2013 Summerstage Preview Showcase featuring Joshua Nelson, People Get Ready, Ofei, Shuggie Otis and Kool DJ Herc
January 10, 2013
Last week, the folks at Summerstage hosted their preview showcase, and it was an early opportunity to see some of the diverse acts across a variety of genres they’ve lined up for the summer. And from this year’s showcase, it’s obvious that the bookers and organizers wanted to not just go for the usual diversity of genres but that they also wanted to get a s much of variety of age groups as possible.
Joshua Nelson is the creator and self-described prince of Kosher Gospel, a unique sound that mixes the traditional songs sung in a Jewish temple with the sounds and joyous energy of traditional gospel. Of course, Nelson and his backing band also played a number of traditional gospel tunes which managed to show (perhaps intentionally) the connections between the holy scriptures of Judaism and Christianity. On a superficial level, it may seem gimmicky to those who are familiar with the tropes of Southern Baptist and Southern Methodist gospel but Nelson and his backing band’s energy is so infectious that you can’t help but feel happy, and like you need to jump up and dance. And man, Nelson has quite an impressive voice. The early attendees were treated to quite a set – and it was one of the highlights of the night.
People Get Ready
The Brooklyn-based band’s sound initially reminded me quite a bit of the eerie and moody atmospherics of a band like the Brooklyn-based counterparts. But their set was actually kind of disappointing. I was expecting the set up that countless other bloggers and critics have talked about – with crazy routines and the like. But what we had was a fairly straightforward set with a band that struck me as having an awkward, uncomfortable stage presence that made their set feel extremely long. I suspect that some of this was caused to do distinctly different events: their bassist managed to break his bass sometime before his set, and that to be honest (and fair) following a great set like Joshua Nelson’s set is a tough act to follow. I can’t say that I was entirely impressed but to be fair, I’d like to see them play their normal set.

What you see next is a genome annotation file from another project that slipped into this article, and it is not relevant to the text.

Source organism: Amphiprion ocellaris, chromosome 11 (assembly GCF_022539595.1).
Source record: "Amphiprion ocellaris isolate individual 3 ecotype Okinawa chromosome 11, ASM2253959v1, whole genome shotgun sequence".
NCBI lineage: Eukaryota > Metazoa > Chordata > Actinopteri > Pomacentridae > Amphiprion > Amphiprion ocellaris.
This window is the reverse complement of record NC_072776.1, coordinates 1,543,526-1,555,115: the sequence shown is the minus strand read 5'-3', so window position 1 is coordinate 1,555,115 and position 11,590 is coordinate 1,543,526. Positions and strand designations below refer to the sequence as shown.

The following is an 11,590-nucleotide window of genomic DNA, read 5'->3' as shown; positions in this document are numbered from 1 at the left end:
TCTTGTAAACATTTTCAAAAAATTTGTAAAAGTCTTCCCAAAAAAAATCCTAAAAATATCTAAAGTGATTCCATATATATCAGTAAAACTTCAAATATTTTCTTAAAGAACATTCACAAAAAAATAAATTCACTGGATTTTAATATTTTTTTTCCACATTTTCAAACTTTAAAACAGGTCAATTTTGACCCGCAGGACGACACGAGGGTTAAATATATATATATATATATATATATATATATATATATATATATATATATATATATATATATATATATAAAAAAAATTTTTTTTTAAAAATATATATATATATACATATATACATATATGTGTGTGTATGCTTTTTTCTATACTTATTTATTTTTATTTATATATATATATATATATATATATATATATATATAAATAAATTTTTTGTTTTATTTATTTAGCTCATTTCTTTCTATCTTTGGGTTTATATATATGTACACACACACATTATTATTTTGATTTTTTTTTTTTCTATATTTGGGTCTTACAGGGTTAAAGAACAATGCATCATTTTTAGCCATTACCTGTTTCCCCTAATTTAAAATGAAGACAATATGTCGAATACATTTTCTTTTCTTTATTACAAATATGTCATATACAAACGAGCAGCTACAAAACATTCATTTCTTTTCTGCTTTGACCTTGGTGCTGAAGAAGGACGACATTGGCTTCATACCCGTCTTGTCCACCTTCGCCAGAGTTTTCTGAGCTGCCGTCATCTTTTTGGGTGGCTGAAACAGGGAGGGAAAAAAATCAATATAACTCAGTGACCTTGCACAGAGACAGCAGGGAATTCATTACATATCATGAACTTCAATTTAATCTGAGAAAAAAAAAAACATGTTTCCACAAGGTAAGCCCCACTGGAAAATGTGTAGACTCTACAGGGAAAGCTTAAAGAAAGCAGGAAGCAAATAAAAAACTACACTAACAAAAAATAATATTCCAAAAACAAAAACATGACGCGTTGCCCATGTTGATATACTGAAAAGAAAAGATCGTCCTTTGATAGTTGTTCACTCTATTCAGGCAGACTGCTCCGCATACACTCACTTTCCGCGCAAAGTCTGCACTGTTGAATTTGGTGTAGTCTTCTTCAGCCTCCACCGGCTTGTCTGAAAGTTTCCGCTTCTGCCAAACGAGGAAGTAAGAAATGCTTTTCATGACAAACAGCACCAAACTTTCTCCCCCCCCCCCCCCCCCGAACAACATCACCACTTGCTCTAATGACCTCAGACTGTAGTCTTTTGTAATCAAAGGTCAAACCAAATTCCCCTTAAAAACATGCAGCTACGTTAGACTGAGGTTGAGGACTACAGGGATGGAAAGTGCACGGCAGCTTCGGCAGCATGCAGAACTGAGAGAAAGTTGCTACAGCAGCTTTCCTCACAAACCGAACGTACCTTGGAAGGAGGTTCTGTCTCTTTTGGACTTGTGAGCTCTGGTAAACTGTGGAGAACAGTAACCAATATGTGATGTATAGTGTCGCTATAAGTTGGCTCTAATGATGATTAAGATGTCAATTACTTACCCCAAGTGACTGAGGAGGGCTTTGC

Ofei is a rather mysterious London, UK-based producer and artist who has been blowing up the blogosphere with the release of his first single, “London.” Arriving on the stage with a keyboard and a laptop, and an almost entirely darkened stage, the attempt was to create a certain ambience but the only thing it did for many of the curious attendees who rushed up to the stage to see what was going on, was create a sense of awkward remove. No one knew who the guy was, and they all wanted to at least see him. And there was one other really odd thing that happened. I went to the bar for a Guinness during his set and by the time I got to the bar, got a beer and got back to my spot, the dude’s set was over. He played maybe three songs and he quietly walked off the stage without much explanation or anything. Huh?
Back in the late 60s and early 70s Shuggie Otis developed a reputation as a guitarist and as a singer/songwriter – not only did B.B. King once call Otis “one of his favorite young guitarists today,” Otis’ composition “Strawberry Letter 23” hit the Billboard 200 when it was first released in 1972. The song became a stratospheric hit when the Quincy Jones produced act, the Brothers Johnson covered the song in 1977. The Brothers Johnson cover hit #5 on the Billboard 100, and in some way time had mostly forgotten Otis – that is until artists such as Prince and Lenny Kravitz had touted his third and then last album, Inspiration Information as being a major influence. And although Inspiration Information had seen a previous reissue through David Byrne’s Luaka Bop Records, Otis had largely been a recluse – until now.
In fact, as he’s touring to support a Sony/Columbia Records reissue and a new album, we should all keep in mind that the initial shows he’s performing are the first live sets he’s playing in well over 40 years. And generally that means that when something goes wrong, as it almost inevitably does, it has a tendency to almost derail an entire set. Of course, just as Otis’ set was about to start, he had an issue with his guitar that seemed to make things painfully awkward. But once it was resolved, Otis and his backing band a played an impressive set of music that seemingly owed a debt to Simply Bill-era Bill Withers, funk and soul, as well as rock. And it was so well-written that it seemed shameful that his material disappeared from the public until now.
The backing band was incredibly tight and had the crowd grooving all night. I have to admit I was thoroughly impressed – especially by Otis’ bassist. That boy can fucking play.
For these photos and the rest of the photos from this night of music, check out the Flickr set here: